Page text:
By: Natasha Archary
“Baby, I’m pregnant!”
The expected reaction to learning your partner or spouse is carrying your baby is that of panic, fear, denial and anxiety. This may have been the case back in the “Mad Men” era, where men were workaholics and only saw the kids on the weekend. What is a dad’s perspective on pregnancy in the modern day era?
There may still be panic, fear, denial and anxiety initially but modern day men are actually not terrified to be fathers, many wait in eager anticipation to share this journey. Previously we touched on why being an active father in your child’s life is important, and in this article we found that men are fighting to have more of a role as a father.
With that in mind, what must pregnancy be like for a new dad? What are some of the things they worry about? How do dads experience pregnancy and their role throughout the process?
Before we share one Afropolitan dad’s reactions and how fatherhood changed him, let’s consider that for decades scientists studying children’s development, looked exclusively at mothers.
The bond between mother and child, has for years been crucial to a child’s critical first years of life. According to Michael Lamb, who became a forerunner of fatherhood research in the ‘70s, this went along with the assumption that this was the only primary relationship children could form.
Lamb and his group of researchers at the University of Cambridge in the UK, all came to the same conclusion: babies can form as strong an attachment to their dads as they can to their moms.
In short, by keeping the focus on mothers we have for years been keeping fathers-to-be from building a bond with their unborn child from pregnancy to perhaps early teen years or adulthood.
This could explain why, when we see a dad with a stroller, infant in tow we wonder where the child’s mother is. Because gosh, how dare a man be a loving and dedicated father?
A dad’s perspective
Pregnancy is a terrifying but magical experience and from the minute a man sees that positive test, he realises neither life nor he will ever be the same again. He thinks about what he can do to make his partner feel comfortable, she is, after all, doing all the work. So he researches: watching birthing videos on Youtube (yes they’re out there), reading pregnancy manuals, speaking to other dads at the office or in his social circle.
First time dad Thapelo, 35, shared a his perspective on his wife’s pregnancy as the most emotional period of his life.
“My wife and I tried to conceive for two years. We had been through every test and were considering IVF or adoption. We both wanted a family, children together, it didn’t matter how they came into our lives, we both couldn’t wait to be parents.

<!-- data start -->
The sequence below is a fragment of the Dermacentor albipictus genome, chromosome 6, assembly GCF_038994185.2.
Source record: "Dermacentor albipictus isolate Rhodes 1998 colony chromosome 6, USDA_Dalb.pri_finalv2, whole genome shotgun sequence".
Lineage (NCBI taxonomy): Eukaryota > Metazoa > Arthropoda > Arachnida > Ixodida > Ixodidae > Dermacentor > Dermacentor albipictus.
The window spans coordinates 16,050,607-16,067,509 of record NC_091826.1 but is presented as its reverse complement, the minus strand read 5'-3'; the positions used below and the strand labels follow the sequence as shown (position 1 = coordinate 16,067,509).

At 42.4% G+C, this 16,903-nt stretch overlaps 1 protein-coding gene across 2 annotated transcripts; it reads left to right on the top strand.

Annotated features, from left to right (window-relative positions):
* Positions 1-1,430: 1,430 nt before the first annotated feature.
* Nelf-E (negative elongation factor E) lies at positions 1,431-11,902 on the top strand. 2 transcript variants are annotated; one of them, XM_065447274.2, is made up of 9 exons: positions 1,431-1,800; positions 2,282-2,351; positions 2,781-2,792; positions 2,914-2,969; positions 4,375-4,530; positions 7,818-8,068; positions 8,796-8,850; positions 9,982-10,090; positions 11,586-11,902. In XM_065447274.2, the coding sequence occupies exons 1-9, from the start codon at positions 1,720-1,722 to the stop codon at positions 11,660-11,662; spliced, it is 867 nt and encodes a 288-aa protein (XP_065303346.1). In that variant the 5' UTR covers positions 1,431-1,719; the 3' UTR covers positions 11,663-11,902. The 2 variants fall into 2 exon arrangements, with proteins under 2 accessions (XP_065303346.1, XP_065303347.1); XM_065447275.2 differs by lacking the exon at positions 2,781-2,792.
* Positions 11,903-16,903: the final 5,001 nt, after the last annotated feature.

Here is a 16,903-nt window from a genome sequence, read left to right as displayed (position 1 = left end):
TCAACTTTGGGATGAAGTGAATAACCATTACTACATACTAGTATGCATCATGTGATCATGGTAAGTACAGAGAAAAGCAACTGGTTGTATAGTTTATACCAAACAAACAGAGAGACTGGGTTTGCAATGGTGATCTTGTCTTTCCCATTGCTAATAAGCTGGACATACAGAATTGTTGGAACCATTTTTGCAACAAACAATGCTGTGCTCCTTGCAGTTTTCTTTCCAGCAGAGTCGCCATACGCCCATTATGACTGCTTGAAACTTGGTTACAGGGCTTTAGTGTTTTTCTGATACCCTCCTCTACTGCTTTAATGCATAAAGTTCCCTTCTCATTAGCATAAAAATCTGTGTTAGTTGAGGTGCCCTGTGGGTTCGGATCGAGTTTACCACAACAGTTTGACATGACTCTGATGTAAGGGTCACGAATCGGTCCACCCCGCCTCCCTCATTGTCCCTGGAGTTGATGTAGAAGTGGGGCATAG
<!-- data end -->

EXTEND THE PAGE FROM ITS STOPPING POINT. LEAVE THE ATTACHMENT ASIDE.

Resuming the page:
After two unsuccessful years, we decided to put our baby dreams on hold and travel. We started saving for our first international holiday. She wanted to go to Singapore. We were planning our trip for December 2013. My wife took a pregnancy test during her birthday weekend, in November 2013. It was positive.
She was nauseas during her surprise weekend getaway to the Drakensberg and did not tell me anything until she took the test. She didn’t want me to get my hopes up.
I was so happy when she showed me the test that I picked her up and held her in the air for a good five minutes. We were finally going to be parents, have a family. Pregnancy wasn’t easy on her, the morning sickness during the first trimester defeated her. She could barely keep water down.
I was so scared, watching her with her head down the toilet bowl morning, noon and night. Unable to do anything to make her feel better. Apart from getting her a glass of ginger ale when she was done hurling, it tore me apart to see the woman I love, the mother of my child being so violently ill.
She never complained once. This baby was our miracle. We had two miscarriages in the two years we tried. Her resilience throughout was my strength during our darkest hours.
I can’t explain what I felt at our first ultrasound appointment. Despite the morning sickness, my wife and baby were both healthy and doing fine. Miracle. I cried when I saw our little nugget bouncing around in my wife’s womb. Don’t get me started on how emotional I was when we heard his heartbeat for the first time at 22 weeks.
I spoke to my wife’s growing belly every night. Reading to my unborn child, touching my wife’s swelling tummy and feeling my son squirm about. It was weird but beautiful seeing his limbs protruding against her soft skin.
And then finally the big day arrived. Our son was due in the first week of August, we elected to have a C-section, not willing to take any risks or put her through anymore we knew this would be the best decision. I was at her side throughout, she was terrified, I was in awe of her. And then I heard my son cry for the first time. It was the best sound in the world.”
“Dad, you can cut the cord,” said the Doctor.
“Probably the first time during the entire 40 weeks that I felt I had an important role in the pregnancy. He was perfect. Covered in slimy fluid but perfect. I left my wife to follow nurses and doctors to the nursery. The protective dad instinct was natural. I saw him and knew it was my job to protect him.
I watched as the Dr took his blood to test for any complications. Waited by his side as they regulated his temperature. It didn’t take long and he was in my arms for the first time.
We have feelings too. I know there are men who don’t step up to the plate, who are absent fathers and who walk away, abandoning their children. But that’s changing. Men are more involved now, we change nappies, are eager to spend time with our children, we are fathers who love our children.”